Restaurant policies are evolving and changing as a result of COVID-19. Every state has its own requirements that restaurants must adhere to, and social distancing is often being handled by strict controls on occupancy.
New York City restaurants remain closed, while New Jersey restaurants can operate at 25% capacity.
Open restaurant design is going to be the new normal. Restaurants that want to change their designs will have to adhere to state-level regulations and be willing to adapt as different changes are made.
Changes that are almost certain include:
An update to the restaurant floor plan will be included for most restaurants. Since most states do have capacity limiting regulations in place, it's important to focus on the space between tables.
According to CDC guidelines, patrons should be at least six feet apart, meaning that you will have to separate tables by 6 feet or more.
Restaurants will need to focus specifically on making more room and allowing for more ventilation in a room. Employees are especially vulnerable because they'll be around a variety of different customers all day. Proper ventilation will help keep the coronavirus at bay.
Advanced HVAC systems and air filtration systems may be used, especially in kitchens and bathrooms.
It's important for restaurants to provide enough space for social distancing. This may mean making two different lines for checkout and for seating, or it may mean that restaurant patrons have to stay outside rather than in a packed waiting room.
Restaurant concepts that work today may not work tomorrow.
Restaurant seating designs may have to change at the back of the establishment, where employees are normally walking around or preparing orders, to allow for more guests to be able to eat inside of the establishment at one time.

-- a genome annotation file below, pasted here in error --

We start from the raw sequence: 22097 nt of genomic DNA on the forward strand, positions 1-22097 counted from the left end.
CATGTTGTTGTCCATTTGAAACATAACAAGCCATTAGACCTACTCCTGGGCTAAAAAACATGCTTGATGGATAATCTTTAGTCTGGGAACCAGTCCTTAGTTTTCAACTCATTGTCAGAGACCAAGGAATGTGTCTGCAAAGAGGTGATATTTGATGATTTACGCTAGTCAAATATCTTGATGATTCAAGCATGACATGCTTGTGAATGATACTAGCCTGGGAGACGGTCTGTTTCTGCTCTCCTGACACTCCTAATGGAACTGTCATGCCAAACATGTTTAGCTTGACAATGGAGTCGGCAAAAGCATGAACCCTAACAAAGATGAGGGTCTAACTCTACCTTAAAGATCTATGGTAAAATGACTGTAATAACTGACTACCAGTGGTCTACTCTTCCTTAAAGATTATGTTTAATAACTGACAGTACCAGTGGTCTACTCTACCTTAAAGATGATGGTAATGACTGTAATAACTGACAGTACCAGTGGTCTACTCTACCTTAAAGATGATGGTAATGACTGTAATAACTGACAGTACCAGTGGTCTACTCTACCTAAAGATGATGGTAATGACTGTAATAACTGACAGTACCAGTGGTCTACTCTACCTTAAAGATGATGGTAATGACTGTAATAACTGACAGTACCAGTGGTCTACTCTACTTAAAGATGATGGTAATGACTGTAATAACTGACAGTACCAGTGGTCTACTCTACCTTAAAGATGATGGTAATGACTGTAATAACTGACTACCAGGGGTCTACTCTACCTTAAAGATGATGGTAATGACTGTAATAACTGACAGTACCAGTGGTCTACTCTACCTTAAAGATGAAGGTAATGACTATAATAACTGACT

Some cities are allowing businesses to offer outdoor seating and create an open space restaurant seating plan for outside. These opportunities to have seating on the sidewalk or on the street offer restaurants the ability to cater to more guests while generating more revenue.
Distancing When Checking Out
A restaurant seating plan is not the only change that will be made. The entire restaurant interior design can be updated to focus more on distance rather than maximum capacity. You can focus on distance in a variety of ways, including:
- Restaurant seating spacing
- Restaurant outside design
- Checkout protections
- Waiting room distancing
- Apps and online ordering
Some of the many changes that may be put in place to help increase distancing during COVID and after include:
- Plexiglass sneeze guard to keep distance between both employees and guests
- Extended bar tops that are deeper and allow for more distance between guests and employees
- Taller sneeze guards that may be put near hot food bars and salad bars
- Buffet-style or salad or food bars may be eliminated in the short-term
- Queuing spaces may be much wider
- Markers may be placed on the floor to ensure that patrons stay a certain distance away from each other
- Booths and benches may be removed from certain establishments to help improve distancing